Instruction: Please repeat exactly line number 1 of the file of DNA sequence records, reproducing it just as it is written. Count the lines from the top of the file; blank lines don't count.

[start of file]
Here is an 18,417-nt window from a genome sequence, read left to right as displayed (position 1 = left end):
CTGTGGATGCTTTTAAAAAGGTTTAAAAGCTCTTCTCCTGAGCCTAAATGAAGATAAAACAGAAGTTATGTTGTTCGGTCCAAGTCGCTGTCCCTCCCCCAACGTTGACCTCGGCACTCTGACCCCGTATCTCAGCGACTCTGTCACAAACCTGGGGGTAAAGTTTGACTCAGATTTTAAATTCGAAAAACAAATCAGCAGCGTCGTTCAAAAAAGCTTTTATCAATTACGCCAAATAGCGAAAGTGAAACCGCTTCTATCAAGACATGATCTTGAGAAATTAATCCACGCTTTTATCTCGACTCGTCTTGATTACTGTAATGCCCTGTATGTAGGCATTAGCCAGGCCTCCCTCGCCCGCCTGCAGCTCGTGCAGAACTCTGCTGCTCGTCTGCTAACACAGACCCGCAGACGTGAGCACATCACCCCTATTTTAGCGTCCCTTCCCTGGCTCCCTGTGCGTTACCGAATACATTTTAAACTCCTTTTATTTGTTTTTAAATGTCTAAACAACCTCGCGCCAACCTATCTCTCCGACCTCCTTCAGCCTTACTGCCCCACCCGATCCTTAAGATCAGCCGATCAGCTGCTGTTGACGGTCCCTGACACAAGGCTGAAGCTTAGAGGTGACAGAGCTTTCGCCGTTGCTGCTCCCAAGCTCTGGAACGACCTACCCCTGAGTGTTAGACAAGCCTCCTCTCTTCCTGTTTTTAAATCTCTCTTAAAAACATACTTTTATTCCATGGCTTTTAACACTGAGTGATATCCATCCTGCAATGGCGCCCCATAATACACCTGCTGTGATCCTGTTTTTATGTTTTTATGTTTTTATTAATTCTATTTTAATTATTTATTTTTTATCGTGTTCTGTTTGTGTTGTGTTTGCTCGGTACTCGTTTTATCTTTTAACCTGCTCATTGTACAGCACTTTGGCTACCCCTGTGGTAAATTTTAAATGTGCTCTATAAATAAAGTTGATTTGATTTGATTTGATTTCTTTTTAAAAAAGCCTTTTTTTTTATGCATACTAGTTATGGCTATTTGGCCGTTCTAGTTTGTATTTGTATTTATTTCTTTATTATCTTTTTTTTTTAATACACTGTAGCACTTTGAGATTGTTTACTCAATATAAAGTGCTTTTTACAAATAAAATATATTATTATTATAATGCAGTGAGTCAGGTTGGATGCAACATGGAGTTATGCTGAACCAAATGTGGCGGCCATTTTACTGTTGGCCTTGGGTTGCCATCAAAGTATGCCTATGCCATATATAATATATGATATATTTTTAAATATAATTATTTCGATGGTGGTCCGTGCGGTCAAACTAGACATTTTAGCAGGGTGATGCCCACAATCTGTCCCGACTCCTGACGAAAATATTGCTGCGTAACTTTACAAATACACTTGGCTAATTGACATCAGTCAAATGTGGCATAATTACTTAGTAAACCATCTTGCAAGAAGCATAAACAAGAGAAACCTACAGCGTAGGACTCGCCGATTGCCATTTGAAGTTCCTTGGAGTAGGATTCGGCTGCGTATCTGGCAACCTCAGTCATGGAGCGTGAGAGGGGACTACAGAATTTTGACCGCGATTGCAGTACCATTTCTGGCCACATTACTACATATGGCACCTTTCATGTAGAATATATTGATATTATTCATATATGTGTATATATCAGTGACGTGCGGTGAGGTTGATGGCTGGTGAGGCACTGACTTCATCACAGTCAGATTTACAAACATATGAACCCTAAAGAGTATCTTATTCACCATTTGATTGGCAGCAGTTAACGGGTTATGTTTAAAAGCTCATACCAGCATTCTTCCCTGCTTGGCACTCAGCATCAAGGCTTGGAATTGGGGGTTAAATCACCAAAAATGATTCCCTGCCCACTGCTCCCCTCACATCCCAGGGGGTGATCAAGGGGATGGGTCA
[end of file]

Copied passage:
Here is an 18,417-nt window from a genome sequence, read left to right as displayed (position 1 = left end):